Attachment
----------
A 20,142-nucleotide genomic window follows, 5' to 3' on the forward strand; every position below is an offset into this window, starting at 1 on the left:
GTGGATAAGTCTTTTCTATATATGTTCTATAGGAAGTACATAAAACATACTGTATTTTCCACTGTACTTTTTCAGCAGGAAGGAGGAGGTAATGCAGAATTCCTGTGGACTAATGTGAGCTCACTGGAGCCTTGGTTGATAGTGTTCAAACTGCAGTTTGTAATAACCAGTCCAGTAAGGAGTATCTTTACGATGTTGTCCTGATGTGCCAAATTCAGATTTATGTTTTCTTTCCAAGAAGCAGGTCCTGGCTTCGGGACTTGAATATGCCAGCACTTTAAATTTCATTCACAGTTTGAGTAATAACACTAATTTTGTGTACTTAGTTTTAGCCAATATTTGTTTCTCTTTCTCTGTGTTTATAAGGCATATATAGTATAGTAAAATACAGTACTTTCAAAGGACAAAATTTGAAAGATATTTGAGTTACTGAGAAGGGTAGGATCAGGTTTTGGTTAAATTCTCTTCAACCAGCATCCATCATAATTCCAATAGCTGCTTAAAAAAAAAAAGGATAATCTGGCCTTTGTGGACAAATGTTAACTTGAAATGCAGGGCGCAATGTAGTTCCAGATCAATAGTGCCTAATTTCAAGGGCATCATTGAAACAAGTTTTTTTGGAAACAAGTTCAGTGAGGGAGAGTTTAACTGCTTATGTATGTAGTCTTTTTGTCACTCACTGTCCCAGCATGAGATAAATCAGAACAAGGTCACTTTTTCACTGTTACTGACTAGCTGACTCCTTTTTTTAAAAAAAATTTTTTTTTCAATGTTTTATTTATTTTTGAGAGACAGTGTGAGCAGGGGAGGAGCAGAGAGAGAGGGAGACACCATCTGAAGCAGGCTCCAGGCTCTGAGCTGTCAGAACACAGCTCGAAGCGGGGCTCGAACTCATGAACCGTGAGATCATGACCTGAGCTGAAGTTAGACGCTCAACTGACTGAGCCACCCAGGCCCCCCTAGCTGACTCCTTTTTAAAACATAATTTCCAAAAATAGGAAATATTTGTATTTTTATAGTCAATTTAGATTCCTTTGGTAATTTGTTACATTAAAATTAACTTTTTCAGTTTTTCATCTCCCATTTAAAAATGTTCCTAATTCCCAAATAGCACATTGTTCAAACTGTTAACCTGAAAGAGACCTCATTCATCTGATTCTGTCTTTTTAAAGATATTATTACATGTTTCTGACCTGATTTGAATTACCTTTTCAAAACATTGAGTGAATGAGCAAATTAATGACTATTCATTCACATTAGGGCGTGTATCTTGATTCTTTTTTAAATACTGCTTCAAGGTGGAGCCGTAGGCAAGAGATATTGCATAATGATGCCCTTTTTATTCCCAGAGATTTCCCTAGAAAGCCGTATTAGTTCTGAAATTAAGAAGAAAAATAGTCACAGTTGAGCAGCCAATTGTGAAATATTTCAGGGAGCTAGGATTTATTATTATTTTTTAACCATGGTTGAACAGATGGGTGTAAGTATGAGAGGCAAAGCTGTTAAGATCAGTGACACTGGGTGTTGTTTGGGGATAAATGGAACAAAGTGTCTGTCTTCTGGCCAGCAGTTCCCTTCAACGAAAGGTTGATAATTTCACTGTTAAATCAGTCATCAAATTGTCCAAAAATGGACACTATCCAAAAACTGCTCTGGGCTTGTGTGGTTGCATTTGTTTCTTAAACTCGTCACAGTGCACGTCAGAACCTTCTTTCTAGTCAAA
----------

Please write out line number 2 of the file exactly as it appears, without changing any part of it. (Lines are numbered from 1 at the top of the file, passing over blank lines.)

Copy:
GTGGATAAGTCTTTTCTATATATGTTCTATAGGAAGTACATAAAACATACTGTATTTTCCACTGTACTTTTTCAGCAGGAAGGAGGAGGTAATGCAGAATTCCTGTGGACTAATGTGAGCTCACTGGAGCCTTGGTTGATAGTGTTCAAACTGCAGTTTGTAATAACCAGTCCAGTAAGGAGTATCTTTACGATGTTGTCCTGATGTGCCAAATTCAGATTTATGTTTTCTTTCCAAGAAGCAGGTCCTGGCTTCGGGACTTGAATATGCCAGCACTTTAAATTTCATTCACAGTTTGAGTAATAACACTAATTTTGTGTACTTAGTTTTAGCCAATATTTGTTTCTCTTTCTCTGTGTTTATAAGGCATATATAGTATAGTAAAATACAGTACTTTCAAAGGACAAAATTTGAAAGATATTTGAGTTACTGAGAAGGGTAGGATCAGGTTTTGGTTAAATTCTCTTCAACCAGCATCCATCATAATTCCAATAGCTGCTTAAAAAAAAAAAGGATAATCTGGCCTTTGTGGACAAATGTTAACTTGAAATGCAGGGCGCAATGTAGTTCCAGATCAATAGTGCCTAATTTCAAGGGCATCATTGAAACAAGTTTTTTTGGAAACAAGTTCAGTGAGGGAGAGTTTAACTGCTTATGTATGTAGTCTTTTTGTCACTCACTGTCCCAGCATGAGATAAATCAGAACAAGGTCACTTTTTCACTGTTACTGACTAGCTGACTCCTTTTTTTAAAAAAAATTTTTTTTTCAATGTTTTATTTATTTTTGAGAGACAGTGTGAGCAGGGGAGGAGCAGAGAGAGAGGGAGACACCATCTGAAGCAGGCTCCAGGCTCTGAGCTGTCAGAACACAGCTCGAAGCGGGGCTCGAACTCATGAACCGTGAGATCATGACCTGAGCTGAAGTTAGACGCTCAACTGACTGAGCCACCCAGGCCCCCCTAGCTGACTCCTTTTTAAAACATAATTTCCAAAAATAGGAAATATTTGTATTTTTATAGTCAATTTAGATTCCTTTGGTAATTTGTTACATTAAAATTAACTTTTTCAGTTTTTCATCTCCCATTTAAAAATGTTCCTAATTCCCAAATAGCACATTGTTCAAACTGTTAACCTGAAAGAGACCTCATTCATCTGATTCTGTCTTTTTAAAGATATTATTACATGTTTCTGACCTGATTTGAATTACCTTTTCAAAACATTGAGTGAATGAGCAAATTAATGACTATTCATTCACATTAGGGCGTGTATCTTGATTCTTTTTTAAATACTGCTTCAAGGTGGAGCCGTAGGCAAGAGATATTGCATAATGATGCCCTTTTTATTCCCAGAGATTTCCCTAGAAAGCCGTATTAGTTCTGAAATTAAGAAGAAAAATAGTCACAGTTGAGCAGCCAATTGTGAAATATTTCAGGGAGCTAGGATTTATTATTATTTTTTAACCATGGTTGAACAGATGGGTGTAAGTATGAGAGGCAAAGCTGTTAAGATCAGTGACACTGGGTGTTGTTTGGGGATAAATGGAACAAAGTGTCTGTCTTCTGGCCAGCAGTTCCCTTCAACGAAAGGTTGATAATTTCACTGTTAAATCAGTCATCAAATTGTCCAAAAATGGACACTATCCAAAAACTGCTCTGGGCTTGTGTGGTTGCATTTGTTTCTTAAACTCGTCACAGTGCACGTCAGAACCTTCTTTCTAGTCAAA